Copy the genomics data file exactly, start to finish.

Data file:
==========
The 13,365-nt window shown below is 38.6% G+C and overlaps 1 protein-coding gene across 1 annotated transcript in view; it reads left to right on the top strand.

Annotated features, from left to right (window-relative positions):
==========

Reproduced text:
The 13,365-nt window shown below is 38.6% G+C and overlaps 1 protein-coding gene across 1 annotated transcript in view; it reads left to right on the top strand.

Annotated features, from left to right (window-relative positions):